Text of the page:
Idea Grove loves HubSpot. We're proud to be a HubSpot Platinum Agency Partner, one of only a handful in Dallas/Fort Worth. I use HubSpot every day in my own job and with clients—for marketing, sales and service. It's fair to say we've "drunk the orange Kool-Aid" to the bottom of the pitcher.
But to be honest, for years I had a beef with HubSpot. Explaining why may give you some insight into our agency's history—as well as how dramatically the marketing landscape has evolved since 2009, when HubSpot co-founders Brian Halligan and Dharmesh Shah released their book, Inbound Marketing: Get Found Using Google, Social Media and Blogs.
My beef was that the book outlined the benefits of blogging, social media and SEO at length, but included virtually nothing about public relations. In fact, it contained only a seven-page chapter about PR—which mostly focused on the practice of cold-calling journalists to pitch them stories.
What was missing from that seminal tome was an exploration of the time-tested PR practices that are, in many cases, the antecedents of modern digital marketing.
A Common Misconception About What PR Does
Ultimately, inbound marketing is about earning exposure to a target audience with great content. Earning visibility with good story ideas, rather than paying for it with advertising, has been PR’s driving force since the days of Edward Bernays and Ivy Lee.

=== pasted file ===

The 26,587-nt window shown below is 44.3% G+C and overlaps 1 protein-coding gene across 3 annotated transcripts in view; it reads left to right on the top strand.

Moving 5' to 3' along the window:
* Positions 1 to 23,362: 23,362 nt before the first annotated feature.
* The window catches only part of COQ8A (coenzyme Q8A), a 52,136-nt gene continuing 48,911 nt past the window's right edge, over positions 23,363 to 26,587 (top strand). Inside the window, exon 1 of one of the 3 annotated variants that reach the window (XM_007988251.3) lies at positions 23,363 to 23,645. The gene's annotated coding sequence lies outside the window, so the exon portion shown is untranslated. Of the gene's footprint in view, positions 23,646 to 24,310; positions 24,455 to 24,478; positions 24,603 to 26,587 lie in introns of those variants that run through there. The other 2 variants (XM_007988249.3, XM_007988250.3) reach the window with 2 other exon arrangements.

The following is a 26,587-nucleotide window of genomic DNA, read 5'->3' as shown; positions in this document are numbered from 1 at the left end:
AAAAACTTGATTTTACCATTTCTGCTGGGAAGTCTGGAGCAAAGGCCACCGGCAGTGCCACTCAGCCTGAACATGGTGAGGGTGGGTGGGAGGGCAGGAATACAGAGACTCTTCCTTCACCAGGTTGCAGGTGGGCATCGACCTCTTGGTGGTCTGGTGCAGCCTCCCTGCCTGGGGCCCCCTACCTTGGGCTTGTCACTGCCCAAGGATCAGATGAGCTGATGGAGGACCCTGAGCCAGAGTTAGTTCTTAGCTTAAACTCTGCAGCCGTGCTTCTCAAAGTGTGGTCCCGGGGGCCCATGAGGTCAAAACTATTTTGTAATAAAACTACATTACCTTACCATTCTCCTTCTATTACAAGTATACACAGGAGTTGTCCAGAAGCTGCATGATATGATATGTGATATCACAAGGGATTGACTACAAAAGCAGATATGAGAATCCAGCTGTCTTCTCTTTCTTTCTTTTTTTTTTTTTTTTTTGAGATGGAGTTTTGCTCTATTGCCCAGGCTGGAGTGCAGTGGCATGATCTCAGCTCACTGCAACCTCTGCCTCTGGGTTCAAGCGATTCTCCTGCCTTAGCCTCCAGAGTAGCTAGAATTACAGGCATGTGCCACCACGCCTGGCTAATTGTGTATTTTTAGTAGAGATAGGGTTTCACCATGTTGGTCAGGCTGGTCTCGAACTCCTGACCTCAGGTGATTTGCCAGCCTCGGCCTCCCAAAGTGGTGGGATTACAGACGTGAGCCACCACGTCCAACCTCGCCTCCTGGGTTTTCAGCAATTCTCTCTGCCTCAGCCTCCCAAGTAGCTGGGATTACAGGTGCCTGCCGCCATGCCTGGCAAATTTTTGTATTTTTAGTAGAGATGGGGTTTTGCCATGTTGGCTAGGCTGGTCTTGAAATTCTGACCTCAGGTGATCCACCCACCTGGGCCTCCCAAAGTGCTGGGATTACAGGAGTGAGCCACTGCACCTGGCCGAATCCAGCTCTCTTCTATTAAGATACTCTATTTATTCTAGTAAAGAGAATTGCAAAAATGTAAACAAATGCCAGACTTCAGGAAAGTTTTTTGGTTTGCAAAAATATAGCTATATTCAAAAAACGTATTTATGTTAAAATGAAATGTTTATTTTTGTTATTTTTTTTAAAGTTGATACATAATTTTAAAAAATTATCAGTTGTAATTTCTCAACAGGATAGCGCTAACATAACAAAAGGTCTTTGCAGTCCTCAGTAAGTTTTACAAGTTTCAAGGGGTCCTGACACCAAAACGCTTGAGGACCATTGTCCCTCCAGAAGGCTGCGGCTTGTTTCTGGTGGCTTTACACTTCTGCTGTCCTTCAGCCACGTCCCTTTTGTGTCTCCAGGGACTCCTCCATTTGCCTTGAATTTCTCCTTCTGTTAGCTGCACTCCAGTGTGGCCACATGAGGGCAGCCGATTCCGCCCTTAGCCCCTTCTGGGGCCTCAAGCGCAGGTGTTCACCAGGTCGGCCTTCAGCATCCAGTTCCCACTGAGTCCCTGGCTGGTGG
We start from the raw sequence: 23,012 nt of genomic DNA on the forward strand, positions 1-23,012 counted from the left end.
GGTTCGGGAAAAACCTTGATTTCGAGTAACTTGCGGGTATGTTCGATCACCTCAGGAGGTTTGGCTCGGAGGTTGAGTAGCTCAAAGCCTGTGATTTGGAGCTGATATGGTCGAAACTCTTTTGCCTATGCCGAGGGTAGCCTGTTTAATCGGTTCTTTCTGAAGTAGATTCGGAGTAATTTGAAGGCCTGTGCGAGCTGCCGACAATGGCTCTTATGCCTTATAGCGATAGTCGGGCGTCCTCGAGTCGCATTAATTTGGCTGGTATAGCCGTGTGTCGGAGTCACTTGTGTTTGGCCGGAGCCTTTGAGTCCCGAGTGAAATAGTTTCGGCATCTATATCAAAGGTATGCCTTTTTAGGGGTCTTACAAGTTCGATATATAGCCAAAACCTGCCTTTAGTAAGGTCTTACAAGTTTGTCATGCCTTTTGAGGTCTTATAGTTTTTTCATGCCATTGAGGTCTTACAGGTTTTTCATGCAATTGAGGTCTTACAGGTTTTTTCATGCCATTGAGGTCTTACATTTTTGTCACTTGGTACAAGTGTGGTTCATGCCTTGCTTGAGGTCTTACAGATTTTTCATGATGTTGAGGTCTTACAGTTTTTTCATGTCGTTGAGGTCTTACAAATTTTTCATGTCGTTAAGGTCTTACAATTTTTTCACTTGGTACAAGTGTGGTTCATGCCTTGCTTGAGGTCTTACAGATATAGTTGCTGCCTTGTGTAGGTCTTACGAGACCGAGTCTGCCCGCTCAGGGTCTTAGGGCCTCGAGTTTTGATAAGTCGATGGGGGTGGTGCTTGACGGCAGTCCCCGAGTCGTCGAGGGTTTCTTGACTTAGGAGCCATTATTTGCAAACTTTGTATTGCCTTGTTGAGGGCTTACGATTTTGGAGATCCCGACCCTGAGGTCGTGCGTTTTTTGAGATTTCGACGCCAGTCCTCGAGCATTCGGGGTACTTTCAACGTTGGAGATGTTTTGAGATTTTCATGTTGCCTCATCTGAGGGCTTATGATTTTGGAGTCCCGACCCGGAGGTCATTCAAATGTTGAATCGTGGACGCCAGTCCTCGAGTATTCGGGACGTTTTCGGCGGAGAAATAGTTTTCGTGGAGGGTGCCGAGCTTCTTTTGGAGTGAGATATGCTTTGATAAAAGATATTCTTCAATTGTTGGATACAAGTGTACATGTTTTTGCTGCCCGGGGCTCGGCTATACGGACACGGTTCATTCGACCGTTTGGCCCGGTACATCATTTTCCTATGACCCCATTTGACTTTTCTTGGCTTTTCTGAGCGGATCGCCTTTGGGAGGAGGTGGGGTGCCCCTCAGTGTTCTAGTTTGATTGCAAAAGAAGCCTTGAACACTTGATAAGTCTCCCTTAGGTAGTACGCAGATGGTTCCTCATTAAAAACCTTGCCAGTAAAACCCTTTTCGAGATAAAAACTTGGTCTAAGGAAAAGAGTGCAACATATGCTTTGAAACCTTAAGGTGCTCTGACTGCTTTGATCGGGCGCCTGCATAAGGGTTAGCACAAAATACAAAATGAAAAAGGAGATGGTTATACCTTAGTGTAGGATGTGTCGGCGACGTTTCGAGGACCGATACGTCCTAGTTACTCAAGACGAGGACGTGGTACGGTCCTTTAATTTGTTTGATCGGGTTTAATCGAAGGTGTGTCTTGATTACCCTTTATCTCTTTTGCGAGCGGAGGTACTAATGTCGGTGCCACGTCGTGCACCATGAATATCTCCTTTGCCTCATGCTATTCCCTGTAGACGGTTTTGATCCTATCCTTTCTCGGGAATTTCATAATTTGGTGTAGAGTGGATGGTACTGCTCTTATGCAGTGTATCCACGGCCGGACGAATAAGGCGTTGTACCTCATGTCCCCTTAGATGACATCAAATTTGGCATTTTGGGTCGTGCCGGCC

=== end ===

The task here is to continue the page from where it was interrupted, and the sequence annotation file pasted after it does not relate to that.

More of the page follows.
Virtually everything Idea Grove does as a digital agency today has roots in our history as a public relations firm.
So why do so many modern marketers leave PR out of the equation? I think there’s a common misconception as to what PR actually does. People seem to think being in PR is about who you know instead of what you know. But it’s more than just taking editors and reporters to coffee; it’s about what you say during the coffee.
Most of the stereotypical things you hear people associating with publicists or PR is bunk. It's not just blowing hot air. You’re not going to get a second coffee with that journalist if you don’t provide them useful information -- in the form of compelling, journalistic story ideas.
Story ideas are what drive the most successful inbound marketing programs. As I've written about previously, you can’t be effective with inbound marketing simply with process, technique and technology. It’s about telling stories that audiences want to learn more about.
The Merging of PR and Digital Marketing
Ultimately, as they usually do, HubSpot figured this one out.
When Idea Grove became a HubSpot agency as a PR firm in 2013, HubSpot executives referred to us as a "unicorn" because there were so few PR agencies following our path at that time. That's changed and you can now find many PR firms joining forces with HubSpot.
HubSpot came full circle in embracing PR with the publication of the excellent book by HubSpotter Iliyana Stareva, Inbound PR: The PR Agency's Manual to Transforming Your Business with Inbound. The book traces the continuum of "above the funnel" PR strategies that ultimately drive leads into and through the funnel, and encourages PR to become an integral part of the marketing attribution conversation.
Watch my video interview with Iliyana to learn more.